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CodeCanyon is a well known marketplace for code such as PHP scripts. I’ve taken a little of my time this week to check through “new” items coming through as well as some popular and random scripts. I decided I would not do an extensive penetration test on each script, simply see how fast I can find a vulnerability from each script. I didn’t take any longer than half an hour on any script I chose to look at. In total I found 17 vulnerabilities, without any use of scanners or any automated tools, this was simply me and the browser.
Looking through Codecanyon’s terms of service and why you should buy from us page, I can see that they do have people review an item for quality ( http://codecanyon.net/buy) and go so far to call them experts. I understand that there are many items that need to be published and that reviewers will be pressured to look through as many as possible within a day, but find it quite worrying for buyers of CodeCanyon that I found 17 vulnerabilities within a few days.
I disclosed the shell uploading vulnerabilities to authors as this could directly affect their server from even the most novice of hacker, the other vulnerabilities were not disclosed due to my lack of time for reporting vulnerabilities, I also didn’t want heated emails back.
Some of these vulnerabilities have variations such as authentication which is needed to trigger the vulnerability, but the majority of vulnerabilities needed no authentication or special treatment. One thing I learnt from this is that it’s much easier to do a penetration test with access to the administration panel.
Total Scripts: 15
Total Vulnerabilities: 17
I decided to also make a graphical visualisation of the numbers to break up the text a bit.
From a glance it’s easy to see that XSS is the large portion of the vulnerabilities triggered, all of these XSS vulnerabilities were stored, meaning there were no checks before it went into a database. Many people shrug off XSS vulnerabilities as not being a big deal, but can be quite the opposite. A few examples for XSS is redirecting the admin to infect them, cookie stealing or even redirecting to a phishing page to try and get the login details. I only tested PHP scripts and not other types, such as wordpress plugins, I thought it would be easier to just stick to one category.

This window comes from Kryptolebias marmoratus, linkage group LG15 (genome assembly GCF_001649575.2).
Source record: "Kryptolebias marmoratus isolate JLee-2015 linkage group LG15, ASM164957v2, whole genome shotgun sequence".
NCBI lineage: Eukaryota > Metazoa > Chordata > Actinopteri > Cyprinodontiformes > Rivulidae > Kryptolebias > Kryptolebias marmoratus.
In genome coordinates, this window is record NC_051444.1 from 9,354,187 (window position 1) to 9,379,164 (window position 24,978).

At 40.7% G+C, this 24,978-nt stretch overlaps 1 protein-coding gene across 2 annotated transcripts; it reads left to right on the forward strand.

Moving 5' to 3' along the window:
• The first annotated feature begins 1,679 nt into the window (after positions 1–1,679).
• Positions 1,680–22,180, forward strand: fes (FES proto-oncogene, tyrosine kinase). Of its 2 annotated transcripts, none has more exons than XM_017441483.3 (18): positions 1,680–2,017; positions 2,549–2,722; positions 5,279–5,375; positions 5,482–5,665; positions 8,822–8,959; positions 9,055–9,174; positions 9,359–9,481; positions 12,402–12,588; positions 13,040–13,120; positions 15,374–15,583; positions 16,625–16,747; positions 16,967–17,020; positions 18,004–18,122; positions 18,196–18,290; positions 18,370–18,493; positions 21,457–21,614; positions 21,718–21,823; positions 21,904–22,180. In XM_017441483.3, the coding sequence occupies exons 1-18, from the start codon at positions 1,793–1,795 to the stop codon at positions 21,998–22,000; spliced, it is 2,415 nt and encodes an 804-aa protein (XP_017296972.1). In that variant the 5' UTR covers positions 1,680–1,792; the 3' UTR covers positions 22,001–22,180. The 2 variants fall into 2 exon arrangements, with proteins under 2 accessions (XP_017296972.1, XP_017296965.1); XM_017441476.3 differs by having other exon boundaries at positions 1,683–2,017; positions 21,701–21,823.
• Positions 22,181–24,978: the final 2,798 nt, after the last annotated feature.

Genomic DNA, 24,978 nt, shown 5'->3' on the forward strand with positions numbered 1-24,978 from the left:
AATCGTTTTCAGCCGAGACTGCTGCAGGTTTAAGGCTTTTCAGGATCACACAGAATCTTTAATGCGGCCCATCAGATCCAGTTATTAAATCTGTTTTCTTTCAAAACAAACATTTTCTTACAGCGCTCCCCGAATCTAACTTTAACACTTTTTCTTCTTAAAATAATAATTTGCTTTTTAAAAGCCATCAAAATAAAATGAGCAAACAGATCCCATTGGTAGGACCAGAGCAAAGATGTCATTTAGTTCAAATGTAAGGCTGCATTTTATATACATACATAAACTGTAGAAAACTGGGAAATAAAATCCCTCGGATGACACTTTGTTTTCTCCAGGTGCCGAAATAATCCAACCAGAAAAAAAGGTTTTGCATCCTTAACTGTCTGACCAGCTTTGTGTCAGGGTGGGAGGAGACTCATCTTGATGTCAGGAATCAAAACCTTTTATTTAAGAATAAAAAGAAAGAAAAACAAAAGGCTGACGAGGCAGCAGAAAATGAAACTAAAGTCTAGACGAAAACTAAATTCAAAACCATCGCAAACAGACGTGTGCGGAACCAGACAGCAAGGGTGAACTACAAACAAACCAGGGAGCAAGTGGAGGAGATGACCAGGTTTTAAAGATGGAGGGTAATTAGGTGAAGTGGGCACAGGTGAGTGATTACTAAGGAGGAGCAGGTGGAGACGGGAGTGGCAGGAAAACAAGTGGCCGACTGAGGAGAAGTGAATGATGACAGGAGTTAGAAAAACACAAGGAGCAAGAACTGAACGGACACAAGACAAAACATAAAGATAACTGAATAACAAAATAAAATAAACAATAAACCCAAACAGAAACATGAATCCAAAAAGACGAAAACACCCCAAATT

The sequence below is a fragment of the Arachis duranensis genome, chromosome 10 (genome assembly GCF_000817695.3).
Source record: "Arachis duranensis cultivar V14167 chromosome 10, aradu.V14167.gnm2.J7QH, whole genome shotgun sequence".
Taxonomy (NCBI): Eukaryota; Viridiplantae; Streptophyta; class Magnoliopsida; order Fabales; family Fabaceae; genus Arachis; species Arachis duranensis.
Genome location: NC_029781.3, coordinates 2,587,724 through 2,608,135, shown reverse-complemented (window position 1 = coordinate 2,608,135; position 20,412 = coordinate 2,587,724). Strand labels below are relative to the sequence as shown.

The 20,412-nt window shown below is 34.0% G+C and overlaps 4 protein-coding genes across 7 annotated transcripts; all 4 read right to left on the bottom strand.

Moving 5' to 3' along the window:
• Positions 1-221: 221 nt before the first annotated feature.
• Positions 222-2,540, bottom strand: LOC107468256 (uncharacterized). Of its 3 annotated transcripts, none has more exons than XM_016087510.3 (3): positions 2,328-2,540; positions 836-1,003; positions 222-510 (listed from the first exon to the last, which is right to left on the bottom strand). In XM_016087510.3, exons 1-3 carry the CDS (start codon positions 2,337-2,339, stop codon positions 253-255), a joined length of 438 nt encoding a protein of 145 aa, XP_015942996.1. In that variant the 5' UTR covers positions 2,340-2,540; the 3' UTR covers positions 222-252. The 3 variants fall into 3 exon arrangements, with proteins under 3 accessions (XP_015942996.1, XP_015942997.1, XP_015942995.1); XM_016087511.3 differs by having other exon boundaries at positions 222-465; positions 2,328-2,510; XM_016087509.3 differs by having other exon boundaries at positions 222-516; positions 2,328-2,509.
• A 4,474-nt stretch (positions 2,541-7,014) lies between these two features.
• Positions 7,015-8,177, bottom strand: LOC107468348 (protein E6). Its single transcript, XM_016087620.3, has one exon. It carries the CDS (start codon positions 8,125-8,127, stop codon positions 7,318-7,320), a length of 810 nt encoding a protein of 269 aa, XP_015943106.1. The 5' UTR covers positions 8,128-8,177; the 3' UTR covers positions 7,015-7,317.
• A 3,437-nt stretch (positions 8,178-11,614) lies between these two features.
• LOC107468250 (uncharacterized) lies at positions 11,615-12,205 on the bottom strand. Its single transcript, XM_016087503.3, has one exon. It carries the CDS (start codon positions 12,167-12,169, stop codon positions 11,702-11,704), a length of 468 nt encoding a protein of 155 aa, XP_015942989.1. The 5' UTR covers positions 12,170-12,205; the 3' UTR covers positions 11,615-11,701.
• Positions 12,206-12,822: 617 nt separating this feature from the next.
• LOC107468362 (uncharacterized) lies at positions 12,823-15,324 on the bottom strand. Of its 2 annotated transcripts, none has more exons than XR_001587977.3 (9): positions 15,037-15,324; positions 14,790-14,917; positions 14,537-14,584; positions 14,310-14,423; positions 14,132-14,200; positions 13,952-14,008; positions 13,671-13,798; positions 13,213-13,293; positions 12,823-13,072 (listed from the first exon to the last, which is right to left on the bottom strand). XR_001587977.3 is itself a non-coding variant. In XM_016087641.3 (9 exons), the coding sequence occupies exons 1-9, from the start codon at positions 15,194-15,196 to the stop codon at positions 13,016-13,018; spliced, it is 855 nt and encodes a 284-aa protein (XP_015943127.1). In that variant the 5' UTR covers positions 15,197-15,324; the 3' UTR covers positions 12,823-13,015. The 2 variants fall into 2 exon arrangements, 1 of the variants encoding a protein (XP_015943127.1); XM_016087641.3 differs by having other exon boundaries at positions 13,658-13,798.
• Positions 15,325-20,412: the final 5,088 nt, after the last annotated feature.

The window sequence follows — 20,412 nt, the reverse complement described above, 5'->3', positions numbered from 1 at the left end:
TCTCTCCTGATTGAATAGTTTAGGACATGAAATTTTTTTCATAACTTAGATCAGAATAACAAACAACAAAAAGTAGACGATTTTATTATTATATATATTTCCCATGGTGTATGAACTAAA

I’m hesitant to link the CodeCanyon scripts because I feel CodeCanyon may get a bit heavy with me, this article isn’t supposed to say CodeCanyon is a terrible marketplace. I’ve seen many items which are quite well made and are impressive, I just feel as if part of the review process must be looked at further, because so many of these applications are vulnerable straight from release.
This particular script was designed to be for live chat and could be popular as it is quite unique, a lot of chat services ask for extortionate amounts to have their service and this could be a viable alternative. From what I see in comments there are fairly positive reviews for this particular product and feel I’m one of very few that look first at the security measures of a product before purchase in CodeCanyon.
The next vulnerability was a SQL injection, one of those vulnerabilities you first learn about when coming into security or web developing, so I was quite surprised to find 2 SQLi’s. I understand when it comes to web app development you can have a mammoth task in implementing security in big projects, but SQL injection should almost be defunct. There has been a large span of time where awarness has been raised and theres things like binding parameters which sanatise for you available when doing a database operation, so I don’t get how this is still going on. SQL injection should be like remote file inclusion, long gone.
I hadn’t actually tested this with a SQL injection tool like SQLMap or put any commands in I simply just put a single quotation, but from what I can see it’s fairly evident it’s some form of SQL injection. It broke with the single quotation stating a syntax error, that’s enough evidence for me. It was the list parameter in the get request that I tested that broke the application, I’ve put a rectangle around it because there were a fair amount of parameters in this request.